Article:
By Amy Schwanhausser
In Department 13, the closing argument from the defense stated that alleged criminal threats were based on exaggeration and misunderstanding. The defendant, Daniel Lopez, is accused of willfully threatening to kill and harm his ex-father-in-law.
On Jan. 1, 2019, Mr. Lopez arrived unannounced at his ex-father-in-law’s workplace. This was their first face-to-face interaction in months and neither side could agree on what was said.
For the defense, Deputy Public Defender Stephen Betz emphasized that the encounter between Mr. Lopez and his ex-father-in-law was a hasty and unsuccessful attempt to make peace. After months of working on his divorce, Mr. Lopez realized he wanted to start the new year by clearing the air with his ex-father-in-law. Clearly, his conversation did not go as planned.
As soon as Mr. Lopez parked his truck, he realized he was not entirely welcome. He was unable to step out of the truck because his ex-father-in-law stood in his way. His ex-father-in-law immediately asked something to the effect of “what are you doing here?” Mr. Betz pointed out that Lopez was caught off guard by this blunt wording and became uneasy.
During the ensuing conversation, Mr. Lopez believed he heard his ex-father-in-law tell him to go home and get some sleep. Fearing he misheard, Mr. Lopez calmly repeated the statement as a question. However, his ex-father-in-law interpreted this as Mr. Lopez threatening to put him to sleep. His ex-father-in-law believed he also heard Mr. Lopez threaten to kill him in plain words, which Mr. Lopez denied.
Even if his ex-father-in-law misinterpreted these statements as threats, Attorney Betz reminded the jurors that the ex-father-in-law had said in his testimony that he was not physically afraid of Mr. Lopez. The absence of fear was also implied by the fact that the ex-father-in-law made two calls before dialing 911.
Mr. Betz concluded that the alleged threats to kill were misheard and misunderstood. This would not have caused the ex-father-in-law to have a sustained fear for the safety of himself or his family. Therefore, Mr. Lopez is not guilty.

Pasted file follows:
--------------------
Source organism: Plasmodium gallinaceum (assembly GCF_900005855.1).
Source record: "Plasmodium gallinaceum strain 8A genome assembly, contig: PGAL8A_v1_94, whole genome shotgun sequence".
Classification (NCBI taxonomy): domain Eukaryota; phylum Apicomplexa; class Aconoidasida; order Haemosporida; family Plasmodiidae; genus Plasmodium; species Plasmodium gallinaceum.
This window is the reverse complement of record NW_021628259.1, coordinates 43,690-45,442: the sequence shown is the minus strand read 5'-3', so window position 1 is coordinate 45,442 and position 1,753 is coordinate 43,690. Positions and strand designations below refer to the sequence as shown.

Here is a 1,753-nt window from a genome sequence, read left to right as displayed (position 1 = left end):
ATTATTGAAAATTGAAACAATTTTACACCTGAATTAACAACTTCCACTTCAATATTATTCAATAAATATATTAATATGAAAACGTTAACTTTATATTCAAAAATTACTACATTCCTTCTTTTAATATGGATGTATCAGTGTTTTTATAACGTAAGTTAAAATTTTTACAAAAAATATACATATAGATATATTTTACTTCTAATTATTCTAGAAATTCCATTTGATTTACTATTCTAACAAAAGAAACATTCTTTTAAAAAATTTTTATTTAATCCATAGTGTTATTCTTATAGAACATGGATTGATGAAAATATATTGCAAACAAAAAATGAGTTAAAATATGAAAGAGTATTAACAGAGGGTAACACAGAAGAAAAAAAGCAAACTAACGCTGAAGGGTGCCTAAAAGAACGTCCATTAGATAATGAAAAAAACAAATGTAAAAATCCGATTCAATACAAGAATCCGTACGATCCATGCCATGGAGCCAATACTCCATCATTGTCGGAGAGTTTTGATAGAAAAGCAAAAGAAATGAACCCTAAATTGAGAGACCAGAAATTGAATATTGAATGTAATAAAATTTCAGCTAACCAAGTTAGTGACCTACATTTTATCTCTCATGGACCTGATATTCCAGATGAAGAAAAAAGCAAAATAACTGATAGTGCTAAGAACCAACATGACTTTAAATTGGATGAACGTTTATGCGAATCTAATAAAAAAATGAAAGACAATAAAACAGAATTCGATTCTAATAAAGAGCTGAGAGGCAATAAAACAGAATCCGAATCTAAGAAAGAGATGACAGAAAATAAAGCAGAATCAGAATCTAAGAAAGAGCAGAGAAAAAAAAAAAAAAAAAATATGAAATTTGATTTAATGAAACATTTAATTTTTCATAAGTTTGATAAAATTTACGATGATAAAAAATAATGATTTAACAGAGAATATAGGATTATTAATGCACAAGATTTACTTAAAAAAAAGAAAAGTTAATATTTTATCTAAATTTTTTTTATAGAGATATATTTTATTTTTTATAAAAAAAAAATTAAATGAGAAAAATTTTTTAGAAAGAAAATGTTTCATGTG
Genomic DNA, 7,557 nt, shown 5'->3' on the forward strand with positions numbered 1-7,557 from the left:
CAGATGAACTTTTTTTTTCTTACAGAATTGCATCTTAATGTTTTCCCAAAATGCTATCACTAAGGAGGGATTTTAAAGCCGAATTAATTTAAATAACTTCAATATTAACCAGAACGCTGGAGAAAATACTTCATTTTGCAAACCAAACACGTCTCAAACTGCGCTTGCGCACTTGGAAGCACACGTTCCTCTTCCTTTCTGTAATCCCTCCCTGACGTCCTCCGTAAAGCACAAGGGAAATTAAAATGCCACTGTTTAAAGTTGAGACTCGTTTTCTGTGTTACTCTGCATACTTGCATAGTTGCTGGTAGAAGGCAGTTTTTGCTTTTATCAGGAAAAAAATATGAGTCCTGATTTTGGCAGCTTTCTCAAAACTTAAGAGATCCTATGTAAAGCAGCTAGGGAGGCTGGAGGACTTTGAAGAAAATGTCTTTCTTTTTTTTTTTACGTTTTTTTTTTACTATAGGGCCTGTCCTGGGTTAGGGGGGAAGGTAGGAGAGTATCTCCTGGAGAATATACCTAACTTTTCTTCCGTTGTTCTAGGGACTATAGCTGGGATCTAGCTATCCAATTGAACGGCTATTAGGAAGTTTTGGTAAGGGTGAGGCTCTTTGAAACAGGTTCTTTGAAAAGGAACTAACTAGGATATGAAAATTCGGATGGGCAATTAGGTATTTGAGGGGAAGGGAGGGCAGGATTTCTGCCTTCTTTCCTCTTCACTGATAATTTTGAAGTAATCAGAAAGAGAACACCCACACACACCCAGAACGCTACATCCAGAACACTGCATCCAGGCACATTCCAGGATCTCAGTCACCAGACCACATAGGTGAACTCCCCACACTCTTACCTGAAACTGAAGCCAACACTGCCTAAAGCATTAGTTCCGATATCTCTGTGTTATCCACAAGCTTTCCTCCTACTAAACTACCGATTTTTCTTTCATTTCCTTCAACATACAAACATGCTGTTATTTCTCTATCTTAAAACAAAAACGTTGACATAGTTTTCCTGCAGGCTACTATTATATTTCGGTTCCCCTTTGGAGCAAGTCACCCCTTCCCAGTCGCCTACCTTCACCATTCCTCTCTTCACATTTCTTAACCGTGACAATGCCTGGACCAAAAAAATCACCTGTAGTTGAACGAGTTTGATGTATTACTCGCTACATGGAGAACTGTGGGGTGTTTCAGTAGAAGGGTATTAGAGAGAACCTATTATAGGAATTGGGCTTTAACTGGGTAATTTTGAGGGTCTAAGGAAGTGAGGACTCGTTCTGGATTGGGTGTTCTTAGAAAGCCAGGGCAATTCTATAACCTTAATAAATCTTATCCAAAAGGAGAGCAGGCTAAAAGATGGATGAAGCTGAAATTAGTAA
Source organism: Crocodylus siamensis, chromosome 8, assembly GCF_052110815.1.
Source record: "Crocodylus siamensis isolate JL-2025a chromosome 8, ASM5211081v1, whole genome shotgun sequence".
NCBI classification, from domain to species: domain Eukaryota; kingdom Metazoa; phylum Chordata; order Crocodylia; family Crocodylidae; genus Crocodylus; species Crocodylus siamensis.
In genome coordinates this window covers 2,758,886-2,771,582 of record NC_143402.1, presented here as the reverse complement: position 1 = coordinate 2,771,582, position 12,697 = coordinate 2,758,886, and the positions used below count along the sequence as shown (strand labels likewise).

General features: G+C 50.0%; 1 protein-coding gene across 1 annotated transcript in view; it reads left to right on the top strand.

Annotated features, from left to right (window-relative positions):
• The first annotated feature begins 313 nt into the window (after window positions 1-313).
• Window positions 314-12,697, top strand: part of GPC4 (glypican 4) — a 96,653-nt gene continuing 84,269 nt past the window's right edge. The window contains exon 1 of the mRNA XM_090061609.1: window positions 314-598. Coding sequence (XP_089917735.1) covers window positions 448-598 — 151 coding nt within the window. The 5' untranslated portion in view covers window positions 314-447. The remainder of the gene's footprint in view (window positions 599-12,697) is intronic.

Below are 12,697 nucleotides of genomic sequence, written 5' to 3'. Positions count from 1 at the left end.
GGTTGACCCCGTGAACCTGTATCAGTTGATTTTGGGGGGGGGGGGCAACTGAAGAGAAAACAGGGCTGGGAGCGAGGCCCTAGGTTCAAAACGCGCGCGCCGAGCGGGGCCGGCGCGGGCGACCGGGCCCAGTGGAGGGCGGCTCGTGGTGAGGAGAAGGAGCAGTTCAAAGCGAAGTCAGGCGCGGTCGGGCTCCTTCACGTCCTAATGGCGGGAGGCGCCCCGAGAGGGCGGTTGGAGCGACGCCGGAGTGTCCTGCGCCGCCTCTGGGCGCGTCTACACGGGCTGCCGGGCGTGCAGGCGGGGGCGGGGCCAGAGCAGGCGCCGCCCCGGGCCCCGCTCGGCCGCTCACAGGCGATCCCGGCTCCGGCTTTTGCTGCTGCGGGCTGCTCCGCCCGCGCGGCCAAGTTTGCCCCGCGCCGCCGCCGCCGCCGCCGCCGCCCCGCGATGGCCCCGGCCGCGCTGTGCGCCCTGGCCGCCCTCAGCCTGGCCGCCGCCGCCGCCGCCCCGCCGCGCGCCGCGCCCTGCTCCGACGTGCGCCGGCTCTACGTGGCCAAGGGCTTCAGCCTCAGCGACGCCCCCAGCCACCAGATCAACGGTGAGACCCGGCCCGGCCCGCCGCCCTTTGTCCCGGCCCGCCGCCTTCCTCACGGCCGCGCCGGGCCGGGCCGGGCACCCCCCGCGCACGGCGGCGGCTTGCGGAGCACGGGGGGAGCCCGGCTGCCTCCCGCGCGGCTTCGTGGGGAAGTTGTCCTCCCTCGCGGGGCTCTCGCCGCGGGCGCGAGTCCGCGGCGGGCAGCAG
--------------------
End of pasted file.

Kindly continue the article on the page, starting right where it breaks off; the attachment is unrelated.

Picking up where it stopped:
Conversely, the prosecution, which was represented by Deputy District Attorney Stephanie Novelli, focused on Mr. Lopez’s demeanor and intent. The threats of physical harm were clearly serious and intended to evoke sustained fear.
Lopez’s ex-father-in-law claimed he received at least three threats of physical harm. The ex-father-in-law remembered hearing that he was going to be beaten up, put to sleep and killed. These threats would not be present in an amicable attempt at reparations with an ex-father-in-law.
Attorney Novelli reiterated that multiple witnesses claimed Mr. Lopez was nervous, desperate and out of control. Any reasonable person would interpret Mr. Lopez’s abnormal behavior, alarming gestures and the late hour of the unexpected visit as causes for alarm. His ex-father-in-law had every right to be fearful and take these threats seriously, Attorney Novelli urged.
The ex-father-in-law was so unsettled that he made two calls before dialing 911. First, he called his daughter to make sure that she was safe and had not received any threats from Mr. Lopez. Then he called Mr. Lopez’s mother to discuss calling the authorities. Attorney Novelli stated these calls were proof that his ex-father-in-law had sustained fear for the safety of himself and his family.
Attorney Novelli concluded that Mr. Lopez voiced clear and purposeful intent to kill or injure his ex-father-in-law. These words were not exaggerated or fabricated later, but were intended to cause lasting fear. For these reasons, he is guilty of criminal threat.
After hearing these closing arguments, the jury was sent to deliberate.